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Can delegating bank regulation to market forces really work?

Research in Finance

ISBN: 978-0-7623-1377-8, eISBN: 978-1-84950-549-9

Publication date: 4 March 2008


A major theme in the literature on bank regulation is that greater reliance on market forces can mitigate the moral hazard problem inherent in government sponsored deposit insurance. Specific proposals to impose greater market discipline on banks include minimum requirements on (1) uninsured subordinated debt financing (either fixed-term or with option-type features), and (2) private coinsurance on deposits. Both proposals amount to delegating the responsibility for bank regulation to various private sector claimholders. The results suggest that such delegation (with or without claims that include option-type features) may be ineffective in lowering bank risk, at least within the present regulatory and institutional framework. Alternative mechanisms exist that can mitigate the moral hazard problem; however, it may be necessary for the regulator/deposit insurer to be an integral part of the solution.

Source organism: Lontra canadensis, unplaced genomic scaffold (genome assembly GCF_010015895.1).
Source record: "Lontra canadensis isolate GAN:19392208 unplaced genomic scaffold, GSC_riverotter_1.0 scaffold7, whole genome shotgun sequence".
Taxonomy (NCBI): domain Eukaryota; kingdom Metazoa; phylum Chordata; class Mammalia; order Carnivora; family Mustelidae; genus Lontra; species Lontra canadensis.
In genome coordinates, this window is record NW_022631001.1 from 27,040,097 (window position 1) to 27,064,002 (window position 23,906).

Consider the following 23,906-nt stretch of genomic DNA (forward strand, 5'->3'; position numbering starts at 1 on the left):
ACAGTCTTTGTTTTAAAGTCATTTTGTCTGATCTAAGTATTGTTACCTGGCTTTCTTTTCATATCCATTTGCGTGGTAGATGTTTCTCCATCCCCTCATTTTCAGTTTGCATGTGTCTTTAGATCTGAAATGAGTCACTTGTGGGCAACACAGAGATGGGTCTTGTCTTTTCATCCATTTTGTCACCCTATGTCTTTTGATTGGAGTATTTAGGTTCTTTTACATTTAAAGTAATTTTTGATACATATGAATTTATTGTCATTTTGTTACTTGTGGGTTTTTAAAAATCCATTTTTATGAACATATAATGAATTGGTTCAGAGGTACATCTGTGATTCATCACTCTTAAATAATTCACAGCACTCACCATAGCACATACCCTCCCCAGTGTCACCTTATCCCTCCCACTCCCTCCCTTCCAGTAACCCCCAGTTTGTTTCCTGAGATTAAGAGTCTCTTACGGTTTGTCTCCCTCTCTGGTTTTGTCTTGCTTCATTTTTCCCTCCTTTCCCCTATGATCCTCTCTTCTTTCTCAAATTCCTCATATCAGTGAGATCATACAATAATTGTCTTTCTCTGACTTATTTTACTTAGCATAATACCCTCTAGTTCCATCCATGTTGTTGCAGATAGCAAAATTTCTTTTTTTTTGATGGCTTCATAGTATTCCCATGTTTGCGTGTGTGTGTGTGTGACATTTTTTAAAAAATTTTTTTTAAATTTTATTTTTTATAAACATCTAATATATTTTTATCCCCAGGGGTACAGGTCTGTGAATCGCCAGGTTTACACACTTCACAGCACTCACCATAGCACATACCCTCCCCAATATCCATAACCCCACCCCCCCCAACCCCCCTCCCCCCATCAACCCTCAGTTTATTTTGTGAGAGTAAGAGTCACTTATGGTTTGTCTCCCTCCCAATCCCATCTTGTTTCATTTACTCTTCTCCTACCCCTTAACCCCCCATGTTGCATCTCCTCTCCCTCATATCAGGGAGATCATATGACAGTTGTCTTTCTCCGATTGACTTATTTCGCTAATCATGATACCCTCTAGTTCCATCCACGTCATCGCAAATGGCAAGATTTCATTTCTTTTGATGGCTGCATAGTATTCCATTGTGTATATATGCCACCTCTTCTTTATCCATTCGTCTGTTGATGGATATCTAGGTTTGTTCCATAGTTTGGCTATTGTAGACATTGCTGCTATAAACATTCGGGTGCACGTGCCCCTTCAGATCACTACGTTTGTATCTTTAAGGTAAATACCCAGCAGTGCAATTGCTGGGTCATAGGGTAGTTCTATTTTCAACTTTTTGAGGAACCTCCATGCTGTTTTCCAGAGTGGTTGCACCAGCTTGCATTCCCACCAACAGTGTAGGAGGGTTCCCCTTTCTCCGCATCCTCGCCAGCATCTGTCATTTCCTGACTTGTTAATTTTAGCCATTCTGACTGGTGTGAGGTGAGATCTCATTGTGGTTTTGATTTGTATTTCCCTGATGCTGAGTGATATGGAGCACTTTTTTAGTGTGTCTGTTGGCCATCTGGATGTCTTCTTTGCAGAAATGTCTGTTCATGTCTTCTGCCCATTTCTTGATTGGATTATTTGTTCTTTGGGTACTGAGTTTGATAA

Sealey, C.W. (2008), "Can delegating bank regulation to market forces really work?", Chen, A.H. (Ed.) Research in Finance (Research in Finance, Vol. 24), Emerald Group Publishing Limited, Bingley, pp. 27-56.



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